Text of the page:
Drinking Yourself to Death: The 3 Stages of Alcoholism
First and foremost, alcoholism is a disease. No one chooses it, even if it seems like their only priority. Abusive alcohol use literally changes the pathways in the brain. If you have a loved one you suspect has a drinking problem or you’re drinking yourself to death, it’s never too late. It’ll take some hard work and dedication, but you can get better. Learn the progression of the three stages of alcoholism below.
The Stages of Alcoholism
Like anything intense, full-blown alcoholism doesn’t start right away. It doesn’t develop overnight or without warning signs.
It may seem like it does from the outside, but that’s because the first stages of alcoholism are easy to control. They don’t look like what we call “addiction.”
As an addiction progresses, the person in question becomes more and more secretive. They may be ashamed of their oncoming disorder and go to great lengths to hide their behavior.
This stage can look different for everyone, but it’s characterized by lying and isolation. They may withdraw from normal group activities, show up late or leave early.
These are the warning stages friends and family normally miss since it just seems like they’re being a little off.
If you confront them about this behavior, it’s unlikely you’ll get a straight answer. They may get defensive and emotional that you think they have a problem. This isn’t your fault – it’s something they’re dealing with themselves.
Unfortunately, you can’t make an addict listen to reason until their ready. Even if they’re still in the early stages of alcoholism. Their decisions are ultimately up to them, as harmful as they may be.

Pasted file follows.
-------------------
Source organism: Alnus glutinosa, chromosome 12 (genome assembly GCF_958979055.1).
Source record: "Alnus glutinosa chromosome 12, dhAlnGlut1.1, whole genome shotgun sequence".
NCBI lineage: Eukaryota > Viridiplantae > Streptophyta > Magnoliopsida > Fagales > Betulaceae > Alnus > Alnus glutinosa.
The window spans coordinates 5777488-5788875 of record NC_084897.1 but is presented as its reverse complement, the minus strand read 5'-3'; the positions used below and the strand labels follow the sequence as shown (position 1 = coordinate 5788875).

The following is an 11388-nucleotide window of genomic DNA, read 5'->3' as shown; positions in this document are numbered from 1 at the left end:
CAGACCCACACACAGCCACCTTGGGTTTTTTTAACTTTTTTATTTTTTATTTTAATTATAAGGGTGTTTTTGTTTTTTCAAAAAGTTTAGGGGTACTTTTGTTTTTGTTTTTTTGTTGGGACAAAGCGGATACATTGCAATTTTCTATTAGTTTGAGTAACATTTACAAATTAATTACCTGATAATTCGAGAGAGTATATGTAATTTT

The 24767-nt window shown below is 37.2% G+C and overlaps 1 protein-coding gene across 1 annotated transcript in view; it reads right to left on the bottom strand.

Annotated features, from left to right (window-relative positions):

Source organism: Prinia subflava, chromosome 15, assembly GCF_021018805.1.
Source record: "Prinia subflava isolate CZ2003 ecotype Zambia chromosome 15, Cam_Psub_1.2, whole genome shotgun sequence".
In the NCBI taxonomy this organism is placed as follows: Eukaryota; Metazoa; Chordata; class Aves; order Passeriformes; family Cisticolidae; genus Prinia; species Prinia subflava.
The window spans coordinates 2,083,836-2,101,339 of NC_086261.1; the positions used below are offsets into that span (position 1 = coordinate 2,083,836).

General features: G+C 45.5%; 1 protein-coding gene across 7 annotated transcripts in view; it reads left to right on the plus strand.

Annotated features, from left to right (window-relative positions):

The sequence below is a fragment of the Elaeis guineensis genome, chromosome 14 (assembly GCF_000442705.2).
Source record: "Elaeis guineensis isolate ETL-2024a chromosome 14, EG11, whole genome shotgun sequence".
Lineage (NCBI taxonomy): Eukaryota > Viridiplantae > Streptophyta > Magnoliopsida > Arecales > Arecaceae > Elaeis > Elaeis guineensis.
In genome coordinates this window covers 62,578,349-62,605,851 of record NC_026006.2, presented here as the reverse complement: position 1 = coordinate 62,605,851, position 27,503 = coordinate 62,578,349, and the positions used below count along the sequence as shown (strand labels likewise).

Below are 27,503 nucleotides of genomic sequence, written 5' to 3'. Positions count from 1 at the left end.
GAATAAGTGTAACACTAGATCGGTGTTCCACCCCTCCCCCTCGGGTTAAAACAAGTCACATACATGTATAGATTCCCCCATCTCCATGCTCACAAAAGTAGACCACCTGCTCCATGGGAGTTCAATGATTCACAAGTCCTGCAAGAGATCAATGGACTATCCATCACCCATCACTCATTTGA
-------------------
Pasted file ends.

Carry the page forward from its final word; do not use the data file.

Drinking Yourself to Death: Stage One
Don’t fool yourself. Just because this is the first stage of alcoholism, that doesn’t mean it’s not harmful both biologically and emotionally.
This is the stage that will set the precedent for the rest of the person’s illness.
It’s characterized by a few symptoms. The first, and most well understood is the craving for alcohol.
Notice we said “craving,” not need. The actual dependence part hasn’t kicked in to play yet. At this point, the person may find they’re consumed by thoughts of alcohol and getting drunk.
They can find their thoughts distracting, getting in the way of efficiency at work and in daily activities.
They may start canceling plans or prioritizing plans at bars or where there’s alcohol.
The second symptom comes after they’ve had their first drink. They’ll find that they can’t stop drinking once they’ve started. Even if they know their limits, they’ll easily and happily drink past them.
At this point their goal isn’t to take the edge off, it’s to get as drunk as they can. This urge can be conscious or subconscious.
Irresponsible drinking practices like having too much too quickly, taking shots, and mixing alcohols are common. If you confront them at this point, they likely will insist they’re just “blowing off steam” or “having some fun.”